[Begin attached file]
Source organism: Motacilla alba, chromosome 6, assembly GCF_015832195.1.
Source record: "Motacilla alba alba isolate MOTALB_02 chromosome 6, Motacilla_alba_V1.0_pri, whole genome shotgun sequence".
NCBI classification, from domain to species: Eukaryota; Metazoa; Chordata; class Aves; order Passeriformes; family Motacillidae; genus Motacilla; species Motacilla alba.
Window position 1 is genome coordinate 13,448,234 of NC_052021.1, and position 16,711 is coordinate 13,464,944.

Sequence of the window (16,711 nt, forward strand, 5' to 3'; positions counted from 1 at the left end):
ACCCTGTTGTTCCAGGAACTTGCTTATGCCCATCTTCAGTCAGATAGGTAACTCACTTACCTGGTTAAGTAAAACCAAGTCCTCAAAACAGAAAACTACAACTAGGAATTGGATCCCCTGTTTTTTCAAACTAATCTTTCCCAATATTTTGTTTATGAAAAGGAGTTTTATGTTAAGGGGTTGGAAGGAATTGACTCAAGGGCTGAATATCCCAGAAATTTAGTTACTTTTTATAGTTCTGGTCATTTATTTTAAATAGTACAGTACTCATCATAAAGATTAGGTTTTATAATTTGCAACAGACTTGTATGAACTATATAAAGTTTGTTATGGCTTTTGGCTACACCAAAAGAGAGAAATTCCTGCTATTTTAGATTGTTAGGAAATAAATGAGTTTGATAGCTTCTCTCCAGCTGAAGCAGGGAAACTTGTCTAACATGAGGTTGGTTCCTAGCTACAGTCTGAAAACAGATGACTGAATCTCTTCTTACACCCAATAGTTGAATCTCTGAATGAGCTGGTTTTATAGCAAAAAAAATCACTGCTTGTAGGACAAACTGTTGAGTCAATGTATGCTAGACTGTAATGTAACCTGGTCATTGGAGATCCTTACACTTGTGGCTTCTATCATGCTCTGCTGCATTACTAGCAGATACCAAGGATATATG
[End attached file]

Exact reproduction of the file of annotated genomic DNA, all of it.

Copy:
Source organism: Motacilla alba, chromosome 6, assembly GCF_015832195.1.
Source record: "Motacilla alba alba isolate MOTALB_02 chromosome 6, Motacilla_alba_V1.0_pri, whole genome shotgun sequence".
NCBI classification, from domain to species: Eukaryota; Metazoa; Chordata; class Aves; order Passeriformes; family Motacillidae; genus Motacilla; species Motacilla alba.
Window position 1 is genome coordinate 13,448,234 of NC_052021.1, and position 16,711 is coordinate 13,464,944.

Sequence of the window (16,711 nt, forward strand, 5' to 3'; positions counted from 1 at the left end):
ACCCTGTTGTTCCAGGAACTTGCTTATGCCCATCTTCAGTCAGATAGGTAACTCACTTACCTGGTTAAGTAAAACCAAGTCCTCAAAACAGAAAACTACAACTAGGAATTGGATCCCCTGTTTTTTCAAACTAATCTTTCCCAATATTTTGTTTATGAAAAGGAGTTTTATGTTAAGGGGTTGGAAGGAATTGACTCAAGGGCTGAATATCCCAGAAATTTAGTTACTTTTTATAGTTCTGGTCATTTATTTTAAATAGTACAGTACTCATCATAAAGATTAGGTTTTATAATTTGCAACAGACTTGTATGAACTATATAAAGTTTGTTATGGCTTTTGGCTACACCAAAAGAGAGAAATTCCTGCTATTTTAGATTGTTAGGAAATAAATGAGTTTGATAGCTTCTCTCCAGCTGAAGCAGGGAAACTTGTCTAACATGAGGTTGGTTCCTAGCTACAGTCTGAAAACAGATGACTGAATCTCTTCTTACACCCAATAGTTGAATCTCTGAATGAGCTGGTTTTATAGCAAAAAAAATCACTGCTTGTAGGACAAACTGTTGAGTCAATGTATGCTAGACTGTAATGTAACCTGGTCATTGGAGATCCTTACACTTGTGGCTTCTATCATGCTCTGCTGCATTACTAGCAGATACCAAGGATATATG